A Montessori field trip: A trip to Fruitful Orchard Montessori in Nigeria

This has been a trip that has been a long time coming. 6 years in the making. And so, after months of planning, vaccinations and packing we are finally here.

I love travelling around the world to visit different Montessori environments. This one is particularity near and dear to my heart because I have been here (in spirit anyway) from the beginning. Before there was a school or children to fill it.

There is a vibrant and beautiful 3-6 classroom here and I will feature it in an upcoming post but what I wanted to focus on firstly was the Toddler Community at Fruitful Orchard. Authentic Toddler communities are hard to find in Canada and we don’t have a single one in our own community despite the fact that we have two Montessori schools that go from 3-6 all the way through high school.

It has all the tell tale signs: tiny chairs and tables, light, bright and airy, but it also has some gorgeous personal touches that the owner Junnifa Uzodike has carefully arranged.

The beautiful artwork and custom fabrics immediately caught my eye. The tiny carved reading bench with hand made cushion is just perfect for two small friends to sit together and look at books. As a side note the books featured are excellent for toddlers.

Perhaps the best part of this Prepared Environment is the tiny working sink, counter and real working oven at a toddler’s height. So often we see the opportunity to cook with heat taken away from toddlers. Here they regularly bake.

The Vocabulary shelves offer the toddlers a rich variety of new language and the chance to explore different items.

One of the most important part of a Montessori Toddler Community is the Practical Life lessons. Care of Self and Care of Others are the foundation of the Montessori Toddler years. That’s why when we knew we were coming I contacted Miniland USA and they rush delivered not only their beautiful dolls but also some warm weather outfits.

Toddlers love repeating. This little one removed the clothes of the doll, named all the body parts and put the clothes on again and again. It is so important for a young child to be able to see this Cycle of Activity through. The repeated fine motor movements and vocabulary solidifies key social neurological concepts that they move forward and build on. Dolls that a child can identify with (either by hair colour, eye colour, skin tone, genitals or physical features such as freckles, scars or implants) are incredibly important for all children. It gives them a chance to see them self and to practice all those Care of Self and Others lessons they have been working on. Often a child will mimic with a doll what they have experienced in their day.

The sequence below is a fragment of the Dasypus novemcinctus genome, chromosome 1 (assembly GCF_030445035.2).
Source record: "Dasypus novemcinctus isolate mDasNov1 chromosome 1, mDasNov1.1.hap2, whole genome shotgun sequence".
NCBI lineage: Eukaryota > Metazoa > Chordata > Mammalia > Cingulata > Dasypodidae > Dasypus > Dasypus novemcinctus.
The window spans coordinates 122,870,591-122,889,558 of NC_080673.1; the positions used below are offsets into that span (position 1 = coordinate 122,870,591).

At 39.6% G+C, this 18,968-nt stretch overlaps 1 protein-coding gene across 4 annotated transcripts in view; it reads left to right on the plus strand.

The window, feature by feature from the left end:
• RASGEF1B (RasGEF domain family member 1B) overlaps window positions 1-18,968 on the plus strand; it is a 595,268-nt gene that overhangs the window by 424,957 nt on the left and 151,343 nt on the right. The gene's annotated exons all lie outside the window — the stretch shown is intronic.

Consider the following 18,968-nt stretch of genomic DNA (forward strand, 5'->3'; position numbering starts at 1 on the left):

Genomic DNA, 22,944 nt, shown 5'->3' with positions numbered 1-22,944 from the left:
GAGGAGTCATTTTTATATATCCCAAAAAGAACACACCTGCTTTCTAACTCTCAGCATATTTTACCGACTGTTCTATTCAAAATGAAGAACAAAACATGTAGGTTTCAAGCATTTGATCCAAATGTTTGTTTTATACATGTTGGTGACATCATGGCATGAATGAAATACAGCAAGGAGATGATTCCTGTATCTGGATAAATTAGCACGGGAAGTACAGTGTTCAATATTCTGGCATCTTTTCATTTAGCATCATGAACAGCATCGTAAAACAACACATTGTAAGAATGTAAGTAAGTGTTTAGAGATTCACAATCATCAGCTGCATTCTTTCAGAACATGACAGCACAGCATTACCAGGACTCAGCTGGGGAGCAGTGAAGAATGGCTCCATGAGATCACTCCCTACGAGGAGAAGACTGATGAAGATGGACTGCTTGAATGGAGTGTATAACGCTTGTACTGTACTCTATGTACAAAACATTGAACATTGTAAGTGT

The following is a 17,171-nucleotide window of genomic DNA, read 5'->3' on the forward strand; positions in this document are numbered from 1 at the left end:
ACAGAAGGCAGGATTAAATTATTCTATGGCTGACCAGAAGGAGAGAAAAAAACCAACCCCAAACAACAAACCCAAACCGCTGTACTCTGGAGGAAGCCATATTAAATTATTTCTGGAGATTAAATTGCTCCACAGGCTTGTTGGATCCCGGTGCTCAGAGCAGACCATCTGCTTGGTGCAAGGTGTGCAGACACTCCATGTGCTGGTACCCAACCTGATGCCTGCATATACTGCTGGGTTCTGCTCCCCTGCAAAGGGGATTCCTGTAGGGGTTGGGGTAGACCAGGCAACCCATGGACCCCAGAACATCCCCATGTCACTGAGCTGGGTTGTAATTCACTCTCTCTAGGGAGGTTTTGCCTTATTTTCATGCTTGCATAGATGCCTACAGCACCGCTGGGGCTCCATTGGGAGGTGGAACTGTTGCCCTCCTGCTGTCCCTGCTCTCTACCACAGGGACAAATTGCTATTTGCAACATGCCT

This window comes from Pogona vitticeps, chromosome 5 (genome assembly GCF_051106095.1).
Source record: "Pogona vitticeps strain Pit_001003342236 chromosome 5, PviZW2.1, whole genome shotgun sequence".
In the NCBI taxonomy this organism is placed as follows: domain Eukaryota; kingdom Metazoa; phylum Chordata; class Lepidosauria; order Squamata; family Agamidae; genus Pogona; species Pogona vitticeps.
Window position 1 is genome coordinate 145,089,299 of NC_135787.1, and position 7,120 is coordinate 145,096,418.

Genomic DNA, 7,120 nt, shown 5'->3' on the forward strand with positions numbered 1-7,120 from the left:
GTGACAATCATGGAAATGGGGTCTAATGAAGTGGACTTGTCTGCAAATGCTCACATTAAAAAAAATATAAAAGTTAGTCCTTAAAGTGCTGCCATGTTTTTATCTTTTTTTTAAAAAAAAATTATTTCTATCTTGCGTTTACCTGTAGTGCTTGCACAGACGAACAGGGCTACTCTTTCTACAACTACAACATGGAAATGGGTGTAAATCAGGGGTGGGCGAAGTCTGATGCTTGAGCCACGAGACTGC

We have been here a week and have a month left to teach in the 3-6 classroom, offer consulting and just spend time. The memories formed here will last long after we leave.

Our Montessori Semi-Holiday: Cosmic Education

What does Cosmic Education mean in a Montessori Home?

It means exploring the big wide world.

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Although Infant, and Cycle One (3-6) hold special places in my heart, my absolute favourite is Cosmic Education. It’s quite literally infinite in its possibilities.

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For Anthony, it’s about testing his limits (safely) and feeding that passion and hunger for seeking out the new.

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It’s also about having a little fun. We walk and talk.

“This is where the world came.” He says, more to himself than to me. In 15 minutes, we hear a handful of languages. We meander, stopping when he wants to look more closely at something.

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“Follow the Child” I can’t forget that just because the child is taller than me.

Our Montessori Semi-Holiday

We live in a small fishing village on the edge of the Pacific. Snow is a rarity for us, so we have to seek it out.

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Whistler Mountain (home of the 2010 Winter Olympics) is a few hours away (plus of course the ferry ride). Both boys are used to long car trips. We stop when we need to and keep everyone’s “limits” in mind. Anthony has things to pass the time in the car, but he enjoys looking at the passing scenery. Quentin still rides rear-facing in his car seat, and activities aren’t really an option, but he enjoys pointing out the things he sees and knows the name of. “Truck!” “Water!”

He as never seen snow before, he has no idea what it is.

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He walks the sidewalks saying “Bubbles, bubbles.” He thinks it’s soap. This still fascinates me. He has never experienced this before, yet he has the ability to search his knowledge of the world and come up with a conclusion of what the new thing might be. It takes him a while to confirm what we are telling him.

This is definitely not soap.

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We filled our day “Following the Child”. It was magical watching him expand his world.